Raphael was born and raised in Texas and fell in love with the harmonica after seeing harmonica great Don Brooks at a Dallas coffeehouse. Brooks even gave him some pointers, and soon Raphael was playing with B.W. Stevenson (who sang “My Maria”).
Royal was a fan of Raphael’s harp, and when he found out the musician was going to be in Dallas, asked him to a post-game party in a Dallas hotel in 1973. Royal told him there would be about 30 people there, including Nelson and country legend Charlie Pride.
“I had met Charlie before,” Raphael said. “I had only heard one of Willie’s albums, but it piqued my interest.”
Nelson and Pride took turns passing the guitar around and singing in an informal jam, and Raphael jumped in from time to time with his harmonica. He was amazed when he heard Nelson in person.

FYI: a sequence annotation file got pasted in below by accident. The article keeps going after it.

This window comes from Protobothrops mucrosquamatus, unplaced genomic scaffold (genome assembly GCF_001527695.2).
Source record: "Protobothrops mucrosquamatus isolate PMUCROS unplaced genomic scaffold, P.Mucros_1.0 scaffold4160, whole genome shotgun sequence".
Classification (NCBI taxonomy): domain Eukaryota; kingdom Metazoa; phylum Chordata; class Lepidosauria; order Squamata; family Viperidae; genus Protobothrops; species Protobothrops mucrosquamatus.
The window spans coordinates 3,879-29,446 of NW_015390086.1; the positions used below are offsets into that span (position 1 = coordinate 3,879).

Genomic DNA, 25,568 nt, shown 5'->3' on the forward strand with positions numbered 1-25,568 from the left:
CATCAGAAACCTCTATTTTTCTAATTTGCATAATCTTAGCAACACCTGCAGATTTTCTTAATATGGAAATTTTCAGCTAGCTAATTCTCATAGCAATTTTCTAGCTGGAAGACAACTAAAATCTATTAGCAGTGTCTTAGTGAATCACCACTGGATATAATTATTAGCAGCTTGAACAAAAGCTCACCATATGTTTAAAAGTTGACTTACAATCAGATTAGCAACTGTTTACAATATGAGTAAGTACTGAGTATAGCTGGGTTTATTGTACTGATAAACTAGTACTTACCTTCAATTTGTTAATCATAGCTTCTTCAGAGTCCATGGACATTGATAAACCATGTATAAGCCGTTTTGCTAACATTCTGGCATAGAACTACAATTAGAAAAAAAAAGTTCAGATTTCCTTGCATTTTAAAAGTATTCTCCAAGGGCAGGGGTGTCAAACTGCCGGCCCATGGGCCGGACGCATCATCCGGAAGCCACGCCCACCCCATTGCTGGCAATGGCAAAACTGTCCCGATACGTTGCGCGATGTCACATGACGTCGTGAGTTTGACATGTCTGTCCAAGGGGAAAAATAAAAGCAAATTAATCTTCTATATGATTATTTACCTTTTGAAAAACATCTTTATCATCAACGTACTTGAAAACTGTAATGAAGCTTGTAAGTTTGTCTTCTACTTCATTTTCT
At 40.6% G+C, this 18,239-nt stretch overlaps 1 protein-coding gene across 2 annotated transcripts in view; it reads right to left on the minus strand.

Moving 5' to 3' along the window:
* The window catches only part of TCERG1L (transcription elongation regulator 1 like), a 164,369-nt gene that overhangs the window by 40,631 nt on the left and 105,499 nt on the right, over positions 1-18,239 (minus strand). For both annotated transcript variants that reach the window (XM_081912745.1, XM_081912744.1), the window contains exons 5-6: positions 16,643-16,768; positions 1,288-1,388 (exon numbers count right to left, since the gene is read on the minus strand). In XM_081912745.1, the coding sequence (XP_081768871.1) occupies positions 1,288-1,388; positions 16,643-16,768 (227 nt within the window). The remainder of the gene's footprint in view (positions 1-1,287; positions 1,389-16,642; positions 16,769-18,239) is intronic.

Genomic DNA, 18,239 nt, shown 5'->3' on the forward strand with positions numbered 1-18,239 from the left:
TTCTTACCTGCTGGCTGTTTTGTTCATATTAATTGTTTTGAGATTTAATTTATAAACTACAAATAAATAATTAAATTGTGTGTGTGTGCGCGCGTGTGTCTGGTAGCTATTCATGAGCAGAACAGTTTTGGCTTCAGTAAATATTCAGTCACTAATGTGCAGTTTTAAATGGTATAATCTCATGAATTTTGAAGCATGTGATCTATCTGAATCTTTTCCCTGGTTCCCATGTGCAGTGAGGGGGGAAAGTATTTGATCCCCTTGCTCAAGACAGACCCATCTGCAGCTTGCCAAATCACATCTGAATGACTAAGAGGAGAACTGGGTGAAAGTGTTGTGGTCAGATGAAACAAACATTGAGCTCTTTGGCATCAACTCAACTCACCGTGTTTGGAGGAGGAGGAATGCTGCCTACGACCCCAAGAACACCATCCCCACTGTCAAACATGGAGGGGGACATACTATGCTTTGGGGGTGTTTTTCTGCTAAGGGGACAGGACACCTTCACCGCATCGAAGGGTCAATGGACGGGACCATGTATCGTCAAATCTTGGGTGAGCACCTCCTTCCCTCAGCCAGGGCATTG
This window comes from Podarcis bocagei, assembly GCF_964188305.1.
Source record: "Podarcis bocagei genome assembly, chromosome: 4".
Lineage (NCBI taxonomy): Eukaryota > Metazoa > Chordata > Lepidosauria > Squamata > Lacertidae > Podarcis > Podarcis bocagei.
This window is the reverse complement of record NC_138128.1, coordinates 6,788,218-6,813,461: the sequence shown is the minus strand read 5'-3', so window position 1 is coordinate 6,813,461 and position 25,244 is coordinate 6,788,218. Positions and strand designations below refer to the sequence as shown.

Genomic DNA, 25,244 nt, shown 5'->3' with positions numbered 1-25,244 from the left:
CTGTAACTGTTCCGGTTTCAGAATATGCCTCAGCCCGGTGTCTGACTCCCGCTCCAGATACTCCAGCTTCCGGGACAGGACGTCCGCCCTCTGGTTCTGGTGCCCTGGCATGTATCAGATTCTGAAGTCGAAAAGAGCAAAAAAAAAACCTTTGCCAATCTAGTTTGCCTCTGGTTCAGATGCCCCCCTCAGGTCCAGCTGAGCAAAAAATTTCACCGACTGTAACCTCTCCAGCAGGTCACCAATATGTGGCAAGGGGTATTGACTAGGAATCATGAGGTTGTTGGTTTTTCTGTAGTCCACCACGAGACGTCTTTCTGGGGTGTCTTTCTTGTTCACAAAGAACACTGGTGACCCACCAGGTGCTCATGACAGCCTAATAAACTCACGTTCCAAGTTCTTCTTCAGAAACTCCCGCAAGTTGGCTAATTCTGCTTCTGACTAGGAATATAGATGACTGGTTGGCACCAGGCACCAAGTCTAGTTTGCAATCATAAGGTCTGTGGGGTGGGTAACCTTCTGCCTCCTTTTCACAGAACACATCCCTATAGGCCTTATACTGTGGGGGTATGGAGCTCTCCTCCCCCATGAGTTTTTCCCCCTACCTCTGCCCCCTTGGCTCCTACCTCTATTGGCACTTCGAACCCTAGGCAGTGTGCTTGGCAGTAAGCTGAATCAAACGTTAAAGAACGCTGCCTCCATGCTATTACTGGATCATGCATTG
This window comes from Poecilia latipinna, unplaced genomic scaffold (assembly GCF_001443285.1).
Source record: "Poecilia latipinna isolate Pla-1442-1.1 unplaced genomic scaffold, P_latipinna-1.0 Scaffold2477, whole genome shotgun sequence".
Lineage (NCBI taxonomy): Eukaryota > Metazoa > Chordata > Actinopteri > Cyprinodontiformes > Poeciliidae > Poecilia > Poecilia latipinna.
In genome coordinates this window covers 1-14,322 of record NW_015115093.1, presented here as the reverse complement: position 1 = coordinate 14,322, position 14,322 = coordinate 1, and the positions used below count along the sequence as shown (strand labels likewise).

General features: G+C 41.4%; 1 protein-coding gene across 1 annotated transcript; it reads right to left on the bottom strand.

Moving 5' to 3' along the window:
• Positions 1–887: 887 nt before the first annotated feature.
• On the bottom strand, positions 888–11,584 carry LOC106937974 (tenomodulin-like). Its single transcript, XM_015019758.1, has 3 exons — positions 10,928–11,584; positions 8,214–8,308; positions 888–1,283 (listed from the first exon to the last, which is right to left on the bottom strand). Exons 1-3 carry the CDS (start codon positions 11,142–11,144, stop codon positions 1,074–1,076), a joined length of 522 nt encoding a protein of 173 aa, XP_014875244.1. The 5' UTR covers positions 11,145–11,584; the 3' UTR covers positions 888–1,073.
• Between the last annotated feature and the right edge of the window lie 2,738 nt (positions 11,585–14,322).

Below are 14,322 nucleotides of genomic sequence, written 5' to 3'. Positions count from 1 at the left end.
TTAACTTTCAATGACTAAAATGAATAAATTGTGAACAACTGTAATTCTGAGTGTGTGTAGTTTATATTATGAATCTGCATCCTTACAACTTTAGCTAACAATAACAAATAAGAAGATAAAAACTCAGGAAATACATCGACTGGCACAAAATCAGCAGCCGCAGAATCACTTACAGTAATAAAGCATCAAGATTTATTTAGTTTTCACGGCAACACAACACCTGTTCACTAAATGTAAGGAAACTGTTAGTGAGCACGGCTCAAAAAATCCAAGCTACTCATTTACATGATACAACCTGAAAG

“Willie’s music isn’t just simple country songs; there’s more substance,” Raphael said. “I was in awe the whole time. Willie told me afterward to come sit in with the band anytime.”
Raphael watched where Nelson was playing, and a few months later joined him for a firemen’s benefit at a local gym near Dallas. That night, he had a late breakfast at a truck stop with Nelson and was just about ready to leave when he decided to have one more cup of coffee.
That’s when Raphael got his big break.
“Willie said, ‘Why don’t you come to New York with me in a couple of months? We’re going to play Max’s Kansas City,'” Raphael remembered. “So I went up there and played with Willie.
“Of course, you have to be a good musician to get in the door, but there are lot of great musicians out there. You have to be at the right place at the right time.”